In the News: More Focus on Health Care Inefficiencies
TeleTracking President calls for more Focus on Health Care Inefficiencies
Lydia Nuzum, Reporter Pittsburgh Business Times
Mike Gallup, President of Pittsburgh-based TeleTracking, said the Institutes of Medicine found a decade ago that the operational inefficiencies that plague many hospitals and health care facilities amount to roughly $750 billion in waste per year nationally — a number Gallup says is likely around $1 trillion now.
“Think about how many more patients we could serve — you could serve all the patients that Obama wanted to cover in (the Affordable Care Act) just by fixing inefficient flow of patients through the entire system,” Gallup said.
Those inefficiencies, which range from problems with patient flow through a facility to lack of communication, are what companies like TeleTracking work to address by creating automated systems that help monitor patients and assets. Since its founding in 1991, TeleTracking has expanded so that its applications represent 80 percent of the installed flow automation market.
Nurses are just one example, Gallup said. Most nurses are only able to devote one-third of their time to treating patients, while the rest is spent either doing paperwork or trying to find the right person or asset to address a specific problem.
“I believe there are a bunch of very good, very smart people doing the best they can in these facilities…What we’re tackling is, how do you get to the point where clinicians in the industry are spending their time doing what they were born to do, which is to provide care,” he said. “We want to eliminate that frustration and get them with the patient more.”
Gallup presented testimony to the Ways and Means Subcommittee on Health last month on the issue, and said the discussion boiled down to the need to focus more on how government policy can encourage more work on the problem.
“This was really about, how do they get out of the way to allow innovation to happen? They brought up tackling fraud, and my point to them was that fraud is 7 percent of that number, and yet it gets so much more press,” he said. “Seven percent of the problem gets 90 percent of the press, but what we’re talking about from a TeleTracking perspective is that we have eyes on $200 (billion) or $300 billion a year just from operational inefficiencies.”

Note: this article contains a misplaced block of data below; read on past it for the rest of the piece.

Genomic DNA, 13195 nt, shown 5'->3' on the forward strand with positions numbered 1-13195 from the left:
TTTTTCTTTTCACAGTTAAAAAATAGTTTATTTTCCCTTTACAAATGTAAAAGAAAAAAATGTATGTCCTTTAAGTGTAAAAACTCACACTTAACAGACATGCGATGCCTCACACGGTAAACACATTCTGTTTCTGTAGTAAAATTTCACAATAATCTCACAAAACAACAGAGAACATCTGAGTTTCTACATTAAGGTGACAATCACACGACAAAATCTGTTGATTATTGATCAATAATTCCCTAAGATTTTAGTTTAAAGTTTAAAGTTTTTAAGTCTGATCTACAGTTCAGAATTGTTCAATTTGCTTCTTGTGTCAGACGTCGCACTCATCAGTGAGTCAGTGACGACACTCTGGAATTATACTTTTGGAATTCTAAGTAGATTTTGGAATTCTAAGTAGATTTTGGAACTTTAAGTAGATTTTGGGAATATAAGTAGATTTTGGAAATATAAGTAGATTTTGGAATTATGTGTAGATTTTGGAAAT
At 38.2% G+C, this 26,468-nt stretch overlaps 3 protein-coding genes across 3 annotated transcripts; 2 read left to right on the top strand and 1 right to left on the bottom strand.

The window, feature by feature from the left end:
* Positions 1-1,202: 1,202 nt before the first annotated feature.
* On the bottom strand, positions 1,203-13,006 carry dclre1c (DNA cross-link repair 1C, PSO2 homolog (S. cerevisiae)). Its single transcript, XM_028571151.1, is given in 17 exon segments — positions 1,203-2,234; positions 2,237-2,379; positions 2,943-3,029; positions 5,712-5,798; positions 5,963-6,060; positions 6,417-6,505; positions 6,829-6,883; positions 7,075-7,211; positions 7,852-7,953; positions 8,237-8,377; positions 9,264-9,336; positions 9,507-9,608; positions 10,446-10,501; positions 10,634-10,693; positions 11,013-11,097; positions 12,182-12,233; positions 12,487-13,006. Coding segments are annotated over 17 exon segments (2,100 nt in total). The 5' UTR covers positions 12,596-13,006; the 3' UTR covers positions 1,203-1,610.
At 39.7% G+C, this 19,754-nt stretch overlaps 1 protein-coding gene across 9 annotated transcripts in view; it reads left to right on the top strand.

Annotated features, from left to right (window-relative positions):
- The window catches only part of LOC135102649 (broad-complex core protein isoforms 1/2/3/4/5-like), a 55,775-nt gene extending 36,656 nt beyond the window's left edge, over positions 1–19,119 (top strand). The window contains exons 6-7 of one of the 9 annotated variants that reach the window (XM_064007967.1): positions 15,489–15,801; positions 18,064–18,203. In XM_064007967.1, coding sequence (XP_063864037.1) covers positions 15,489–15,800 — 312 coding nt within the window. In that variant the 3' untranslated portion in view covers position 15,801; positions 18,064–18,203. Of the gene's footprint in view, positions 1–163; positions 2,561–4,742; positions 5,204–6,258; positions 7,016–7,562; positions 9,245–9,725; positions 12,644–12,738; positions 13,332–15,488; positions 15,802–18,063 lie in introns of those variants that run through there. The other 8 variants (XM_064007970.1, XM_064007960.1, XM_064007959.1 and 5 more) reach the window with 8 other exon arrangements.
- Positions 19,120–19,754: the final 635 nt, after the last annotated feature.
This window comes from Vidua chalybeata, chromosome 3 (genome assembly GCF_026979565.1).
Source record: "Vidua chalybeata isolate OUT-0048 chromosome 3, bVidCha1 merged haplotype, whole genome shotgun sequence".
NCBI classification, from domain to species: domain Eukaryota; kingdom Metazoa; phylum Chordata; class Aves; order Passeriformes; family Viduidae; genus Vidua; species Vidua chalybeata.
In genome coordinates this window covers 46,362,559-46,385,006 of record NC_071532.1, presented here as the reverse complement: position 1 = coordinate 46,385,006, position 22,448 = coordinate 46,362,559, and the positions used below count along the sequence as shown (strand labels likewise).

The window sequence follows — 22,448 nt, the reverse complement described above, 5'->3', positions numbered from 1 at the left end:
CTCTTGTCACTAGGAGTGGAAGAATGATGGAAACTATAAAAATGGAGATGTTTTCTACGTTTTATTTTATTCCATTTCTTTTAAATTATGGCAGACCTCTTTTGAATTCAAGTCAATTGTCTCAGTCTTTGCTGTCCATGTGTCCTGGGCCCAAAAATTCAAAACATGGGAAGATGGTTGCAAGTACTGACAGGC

Systems like the ones TeleTracking employs see measurable results, Gallup said. One of its partner hospitals that sees 300 patients a day places an average of one to two patients a day in the wrong bed, compared to the 10 percent to 30 percent of patients that end up being transferred after admission in hospitals with more traditional systems. TeleTracking is also able to tag assets so that hospitals can track where they are at any given time, he said, as well as sensors that know when a patient has left a bed.
Gallup pointed to a case study of Health First, a Brevard, Fla., health system, that TeleTracking commissioned from Rand Corp. which found that after three years with an IT patient flow system, Health First’s adult transfers had increased by 300 percent, and wait times for its emergency department decreased by 37 percent.
“That number adds up to $50 million in costs; they can run off of Medicare margins and break even, which makes them one of the few, if not the only, in the country that can,” he said.
Gallup said he would like to see the Centers for Medicare and Medicaid Services measure several inefficiency metrics in the same way it measures emergency room wait time, the only patient flow metric CMS currently monitors.
“The overall throughput isn’t measured,” he said. “We have five or six measures they could look at, but the overarching story is that there’s just no focus on it, and administrators are doing everything they can, but there are so many other things they’re asked to do by the government, and there’s no real focus on this.”